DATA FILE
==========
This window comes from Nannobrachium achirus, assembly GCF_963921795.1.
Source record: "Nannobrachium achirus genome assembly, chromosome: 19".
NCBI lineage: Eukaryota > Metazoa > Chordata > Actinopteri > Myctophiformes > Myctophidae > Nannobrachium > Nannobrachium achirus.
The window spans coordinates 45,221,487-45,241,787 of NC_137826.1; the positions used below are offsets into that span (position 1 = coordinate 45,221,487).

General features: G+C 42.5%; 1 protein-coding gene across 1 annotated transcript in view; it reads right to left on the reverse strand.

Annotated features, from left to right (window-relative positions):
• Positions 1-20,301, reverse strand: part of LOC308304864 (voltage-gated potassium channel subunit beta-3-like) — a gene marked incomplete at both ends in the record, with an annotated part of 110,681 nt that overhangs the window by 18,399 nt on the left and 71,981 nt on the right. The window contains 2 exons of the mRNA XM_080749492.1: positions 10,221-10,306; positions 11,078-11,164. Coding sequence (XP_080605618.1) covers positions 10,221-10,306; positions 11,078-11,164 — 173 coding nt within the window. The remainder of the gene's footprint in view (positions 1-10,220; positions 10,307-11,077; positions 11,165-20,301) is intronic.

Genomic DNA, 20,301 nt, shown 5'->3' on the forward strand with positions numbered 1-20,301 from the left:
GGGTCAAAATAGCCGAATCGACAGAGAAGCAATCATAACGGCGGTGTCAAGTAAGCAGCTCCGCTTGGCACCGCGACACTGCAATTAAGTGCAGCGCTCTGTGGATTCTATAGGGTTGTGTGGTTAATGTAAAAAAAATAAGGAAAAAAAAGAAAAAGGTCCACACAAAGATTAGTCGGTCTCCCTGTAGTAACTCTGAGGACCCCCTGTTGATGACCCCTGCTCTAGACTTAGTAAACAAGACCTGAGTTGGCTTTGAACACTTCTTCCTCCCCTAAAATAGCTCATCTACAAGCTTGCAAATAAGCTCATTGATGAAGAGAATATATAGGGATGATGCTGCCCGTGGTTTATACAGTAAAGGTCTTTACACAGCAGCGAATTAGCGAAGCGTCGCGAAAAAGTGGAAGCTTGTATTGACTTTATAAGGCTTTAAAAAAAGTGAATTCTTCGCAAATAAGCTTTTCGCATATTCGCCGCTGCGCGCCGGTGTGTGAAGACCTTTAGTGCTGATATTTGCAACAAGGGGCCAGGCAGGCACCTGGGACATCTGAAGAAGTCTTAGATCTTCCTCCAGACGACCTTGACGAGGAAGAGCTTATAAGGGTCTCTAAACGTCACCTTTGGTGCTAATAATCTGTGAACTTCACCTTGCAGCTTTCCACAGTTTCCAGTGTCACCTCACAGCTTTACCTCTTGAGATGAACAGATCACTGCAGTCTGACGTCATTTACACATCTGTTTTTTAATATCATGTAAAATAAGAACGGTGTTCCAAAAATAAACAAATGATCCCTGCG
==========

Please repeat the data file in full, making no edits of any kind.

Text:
This window comes from Nannobrachium achirus, assembly GCF_963921795.1.
Source record: "Nannobrachium achirus genome assembly, chromosome: 19".
NCBI lineage: Eukaryota > Metazoa > Chordata > Actinopteri > Myctophiformes > Myctophidae > Nannobrachium > Nannobrachium achirus.
The window spans coordinates 45,221,487-45,241,787 of NC_137826.1; the positions used below are offsets into that span (position 1 = coordinate 45,221,487).

General features: G+C 42.5%; 1 protein-coding gene across 1 annotated transcript in view; it reads right to left on the reverse strand.

Annotated features, from left to right (window-relative positions):
• Positions 1-20,301, reverse strand: part of LOC308304864 (voltage-gated potassium channel subunit beta-3-like) — a gene marked incomplete at both ends in the record, with an annotated part of 110,681 nt that overhangs the window by 18,399 nt on the left and 71,981 nt on the right. The window contains 2 exons of the mRNA XM_080749492.1: positions 10,221-10,306; positions 11,078-11,164. Coding sequence (XP_080605618.1) covers positions 10,221-10,306; positions 11,078-11,164 — 173 coding nt within the window. The remainder of the gene's footprint in view (positions 1-10,220; positions 10,307-11,077; positions 11,165-20,301) is intronic.

Genomic DNA, 20,301 nt, shown 5'->3' on the forward strand with positions numbered 1-20,301 from the left:
GGGTCAAAATAGCCGAATCGACAGAGAAGCAATCATAACGGCGGTGTCAAGTAAGCAGCTCCGCTTGGCACCGCGACACTGCAATTAAGTGCAGCGCTCTGTGGATTCTATAGGGTTGTGTGGTTAATGTAAAAAAAATAAGGAAAAAAAAGAAAAAGGTCCACACAAAGATTAGTCGGTCTCCCTGTAGTAACTCTGAGGACCCCCTGTTGATGACCCCTGCTCTAGACTTAGTAAACAAGACCTGAGTTGGCTTTGAACACTTCTTCCTCCCCTAAAATAGCTCATCTACAAGCTTGCAAATAAGCTCATTGATGAAGAGAATATATAGGGATGATGCTGCCCGTGGTTTATACAGTAAAGGTCTTTACACAGCAGCGAATTAGCGAAGCGTCGCGAAAAAGTGGAAGCTTGTATTGACTTTATAAGGCTTTAAAAAAAGTGAATTCTTCGCAAATAAGCTTTTCGCATATTCGCCGCTGCGCGCCGGTGTGTGAAGACCTTTAGTGCTGATATTTGCAACAAGGGGCCAGGCAGGCACCTGGGACATCTGAAGAAGTCTTAGATCTTCCTCCAGACGACCTTGACGAGGAAGAGCTTATAAGGGTCTCTAAACGTCACCTTTGGTGCTAATAATCTGTGAACTTCACCTTGCAGCTTTCCACAGTTTCCAGTGTCACCTCACAGCTTTACCTCTTGAGATGAACAGATCACTGCAGTCTGACGTCATTTACACATCTGTTTTTTAATATCATGTAAAATAAGAACGGTGTTCCAAAAATAAACAAATGATCCCTGCG